2016 Big Time Tennis Year in Review

It’s hard to believe that 2016 was the 9th year in business for this hobby-gone-mad, and between racket stringing and customization our busiest year ever.

Thanks largely to our work for the Wake Forest men’s tennis team and professional tournament stringing, we crossed the 2,000 racket threshold for the second time and for the first time since 2013:

  • 2016: 2,095
  • 2015: 1,974
  • 2014: 1,759
  • 2013: 2,149
  • 2012: 1,467
  • 2011: 1,265
  • 2010: 1,171
  • 2009:   750
  • 2008:   251

All told, we’ve strung nearly 13,000 rackets since 2008, in our spare time, which is hard to fathom.

Highlights of the year begin and end with the Wake Forest men winning their first Atlantic Coast Conference championship. So much hard work by so many people went into that championship and we are so proud to have played a part.

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We also did the stringing again for the ITF Pro Circuit Futures of Winston-Salem, which was upgraded to a $25K event for 2016.

2016-ws-futures

And the ATP World Tour/WTA Tour Citi Open in Washington DC.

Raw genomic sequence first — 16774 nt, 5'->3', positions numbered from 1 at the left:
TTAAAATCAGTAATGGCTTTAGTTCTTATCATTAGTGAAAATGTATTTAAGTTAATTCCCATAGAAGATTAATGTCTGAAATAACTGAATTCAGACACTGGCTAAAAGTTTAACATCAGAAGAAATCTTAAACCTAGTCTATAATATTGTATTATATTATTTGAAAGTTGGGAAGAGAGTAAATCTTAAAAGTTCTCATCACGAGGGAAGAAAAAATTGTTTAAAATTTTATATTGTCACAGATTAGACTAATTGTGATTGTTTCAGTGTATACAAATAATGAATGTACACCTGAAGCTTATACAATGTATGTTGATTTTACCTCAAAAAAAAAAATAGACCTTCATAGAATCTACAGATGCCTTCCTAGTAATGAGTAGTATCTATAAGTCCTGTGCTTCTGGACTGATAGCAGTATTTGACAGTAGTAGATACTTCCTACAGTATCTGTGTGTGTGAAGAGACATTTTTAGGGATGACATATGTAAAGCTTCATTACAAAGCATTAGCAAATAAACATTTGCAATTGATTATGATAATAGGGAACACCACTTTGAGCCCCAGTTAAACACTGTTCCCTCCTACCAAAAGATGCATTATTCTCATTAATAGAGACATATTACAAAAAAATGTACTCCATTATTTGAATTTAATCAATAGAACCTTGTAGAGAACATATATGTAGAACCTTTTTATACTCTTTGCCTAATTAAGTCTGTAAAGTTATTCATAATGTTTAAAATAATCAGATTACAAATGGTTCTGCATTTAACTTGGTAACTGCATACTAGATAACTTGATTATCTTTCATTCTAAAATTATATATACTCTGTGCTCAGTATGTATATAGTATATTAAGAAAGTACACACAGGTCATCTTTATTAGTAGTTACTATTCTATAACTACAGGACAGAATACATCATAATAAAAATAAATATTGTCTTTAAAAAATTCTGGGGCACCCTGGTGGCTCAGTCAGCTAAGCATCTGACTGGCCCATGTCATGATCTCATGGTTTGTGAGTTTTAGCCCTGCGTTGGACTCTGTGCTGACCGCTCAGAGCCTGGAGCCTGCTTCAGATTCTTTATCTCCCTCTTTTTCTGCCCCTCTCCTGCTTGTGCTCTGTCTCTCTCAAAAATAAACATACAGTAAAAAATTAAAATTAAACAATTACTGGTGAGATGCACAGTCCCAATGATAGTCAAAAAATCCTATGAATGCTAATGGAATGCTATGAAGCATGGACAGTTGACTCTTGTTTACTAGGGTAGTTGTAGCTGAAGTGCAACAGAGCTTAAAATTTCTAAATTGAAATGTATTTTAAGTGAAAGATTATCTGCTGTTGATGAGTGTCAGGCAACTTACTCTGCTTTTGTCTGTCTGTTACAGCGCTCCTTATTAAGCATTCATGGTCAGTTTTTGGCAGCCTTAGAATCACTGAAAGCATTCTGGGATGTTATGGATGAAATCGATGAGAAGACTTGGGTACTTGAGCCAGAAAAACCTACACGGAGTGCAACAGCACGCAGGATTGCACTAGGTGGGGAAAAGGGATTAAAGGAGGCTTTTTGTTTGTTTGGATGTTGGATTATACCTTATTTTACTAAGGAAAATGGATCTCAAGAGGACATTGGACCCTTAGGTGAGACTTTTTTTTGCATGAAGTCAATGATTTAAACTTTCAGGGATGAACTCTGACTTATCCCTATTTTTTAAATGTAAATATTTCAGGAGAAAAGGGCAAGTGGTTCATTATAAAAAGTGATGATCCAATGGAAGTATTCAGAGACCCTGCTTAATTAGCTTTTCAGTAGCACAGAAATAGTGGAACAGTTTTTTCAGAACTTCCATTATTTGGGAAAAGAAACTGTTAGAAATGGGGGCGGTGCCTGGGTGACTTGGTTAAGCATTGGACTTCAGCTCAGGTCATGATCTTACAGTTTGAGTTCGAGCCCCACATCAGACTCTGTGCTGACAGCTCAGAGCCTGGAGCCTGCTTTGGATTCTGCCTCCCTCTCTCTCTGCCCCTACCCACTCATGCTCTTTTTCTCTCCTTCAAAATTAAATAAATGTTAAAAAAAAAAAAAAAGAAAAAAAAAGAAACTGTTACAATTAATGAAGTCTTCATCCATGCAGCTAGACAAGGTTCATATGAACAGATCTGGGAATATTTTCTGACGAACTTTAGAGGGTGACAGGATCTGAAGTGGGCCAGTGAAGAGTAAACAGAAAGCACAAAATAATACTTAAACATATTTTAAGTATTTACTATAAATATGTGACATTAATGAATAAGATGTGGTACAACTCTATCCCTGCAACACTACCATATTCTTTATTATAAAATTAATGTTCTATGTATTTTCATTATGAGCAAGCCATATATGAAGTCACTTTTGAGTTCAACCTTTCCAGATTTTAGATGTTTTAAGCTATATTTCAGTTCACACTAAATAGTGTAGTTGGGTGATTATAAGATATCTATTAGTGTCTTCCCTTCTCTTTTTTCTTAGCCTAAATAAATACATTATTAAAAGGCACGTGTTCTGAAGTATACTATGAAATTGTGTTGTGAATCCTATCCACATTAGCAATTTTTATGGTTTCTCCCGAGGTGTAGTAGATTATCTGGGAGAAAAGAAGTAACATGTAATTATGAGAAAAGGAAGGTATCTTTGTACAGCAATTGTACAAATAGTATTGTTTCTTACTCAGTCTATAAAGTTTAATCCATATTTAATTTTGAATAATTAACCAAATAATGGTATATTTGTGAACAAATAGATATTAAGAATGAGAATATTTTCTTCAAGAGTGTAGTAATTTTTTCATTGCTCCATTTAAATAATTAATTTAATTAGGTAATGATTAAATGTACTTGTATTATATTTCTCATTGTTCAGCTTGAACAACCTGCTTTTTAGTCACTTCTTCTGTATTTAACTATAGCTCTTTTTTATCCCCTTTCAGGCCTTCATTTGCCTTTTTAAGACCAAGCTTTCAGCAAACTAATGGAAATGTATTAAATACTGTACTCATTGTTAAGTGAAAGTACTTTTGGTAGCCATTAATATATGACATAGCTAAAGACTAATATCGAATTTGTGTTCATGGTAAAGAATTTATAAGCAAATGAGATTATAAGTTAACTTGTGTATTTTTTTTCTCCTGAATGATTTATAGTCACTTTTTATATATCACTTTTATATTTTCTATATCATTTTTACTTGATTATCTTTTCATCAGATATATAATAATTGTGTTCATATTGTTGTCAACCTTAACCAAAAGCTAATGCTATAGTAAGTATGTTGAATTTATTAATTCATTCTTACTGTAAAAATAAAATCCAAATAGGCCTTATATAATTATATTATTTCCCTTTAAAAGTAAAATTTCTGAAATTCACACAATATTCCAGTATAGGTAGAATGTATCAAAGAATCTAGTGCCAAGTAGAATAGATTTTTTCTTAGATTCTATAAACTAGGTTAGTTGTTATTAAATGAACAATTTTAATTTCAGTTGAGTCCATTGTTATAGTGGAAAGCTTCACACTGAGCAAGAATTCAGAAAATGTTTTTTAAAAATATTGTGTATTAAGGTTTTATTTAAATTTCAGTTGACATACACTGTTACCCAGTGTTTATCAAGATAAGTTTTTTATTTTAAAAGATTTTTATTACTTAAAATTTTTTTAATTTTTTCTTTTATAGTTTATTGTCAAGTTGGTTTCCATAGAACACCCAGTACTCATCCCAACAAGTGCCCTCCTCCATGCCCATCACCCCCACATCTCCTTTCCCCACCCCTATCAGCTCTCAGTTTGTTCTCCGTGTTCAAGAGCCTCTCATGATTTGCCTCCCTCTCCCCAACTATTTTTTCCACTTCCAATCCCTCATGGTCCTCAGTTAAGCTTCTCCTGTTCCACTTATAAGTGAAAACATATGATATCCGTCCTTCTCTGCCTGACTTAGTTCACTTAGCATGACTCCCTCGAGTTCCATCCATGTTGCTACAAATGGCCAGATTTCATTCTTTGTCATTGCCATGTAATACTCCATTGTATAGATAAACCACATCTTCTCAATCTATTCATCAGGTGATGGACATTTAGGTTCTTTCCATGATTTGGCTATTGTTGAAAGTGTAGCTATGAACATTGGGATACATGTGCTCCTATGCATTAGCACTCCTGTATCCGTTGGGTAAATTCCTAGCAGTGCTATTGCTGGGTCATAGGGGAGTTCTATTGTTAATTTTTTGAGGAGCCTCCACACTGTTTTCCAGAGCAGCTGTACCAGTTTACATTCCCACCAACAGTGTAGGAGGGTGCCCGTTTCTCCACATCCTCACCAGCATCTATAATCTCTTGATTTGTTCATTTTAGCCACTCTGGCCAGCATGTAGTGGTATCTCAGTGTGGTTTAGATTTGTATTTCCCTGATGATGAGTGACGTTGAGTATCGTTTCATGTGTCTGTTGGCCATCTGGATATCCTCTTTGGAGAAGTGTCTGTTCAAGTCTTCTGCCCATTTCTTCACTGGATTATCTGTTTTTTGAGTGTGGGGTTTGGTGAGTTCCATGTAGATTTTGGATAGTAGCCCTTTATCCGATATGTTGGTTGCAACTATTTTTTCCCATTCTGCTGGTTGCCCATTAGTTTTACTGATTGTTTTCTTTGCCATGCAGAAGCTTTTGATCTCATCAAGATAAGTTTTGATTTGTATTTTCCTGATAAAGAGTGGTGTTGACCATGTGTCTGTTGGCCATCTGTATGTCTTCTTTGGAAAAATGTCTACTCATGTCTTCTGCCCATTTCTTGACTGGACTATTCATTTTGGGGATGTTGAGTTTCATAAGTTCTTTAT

tecnifibre-citi-open-2016

Last, we always enjoy working as the part of the MOZI Tennis stringing team at our hometown ATP World Tour Winston-Salem Open. 2016 was special because we were given the responsibility of managing the stringing service.

wso-team-2016

We learned recently that the Winston-Salem Open was voted by ATP Tour players as 250 Tournament of the Year!

250-tournament-of-the-year

In my 2015 Year in Review, I concluded by saying it was hard to imagine 2016 being as great as 2015, but I do believe we were able to exceed our own expectations. I won’t make any predictions or promises for 2017, but just say CHEERS! to a great year.

cheers

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2015 Year in Review – Big Time Tennis

Our 8th year in business, 2015 was another great year for Big Time Tennis, many thanks to our individual customers, the Wake Forest University men’s and club tennis teams, and opportunities to string at some big tournaments.

Stringer of the Year Plaque

The year started in a very special way, with David being named Tennis Industry Magazine’s “Stringer of the Year” for 2014. To make it even more special, Wake Forest tennis alum David Hopkins accepted the award on David’s behalf.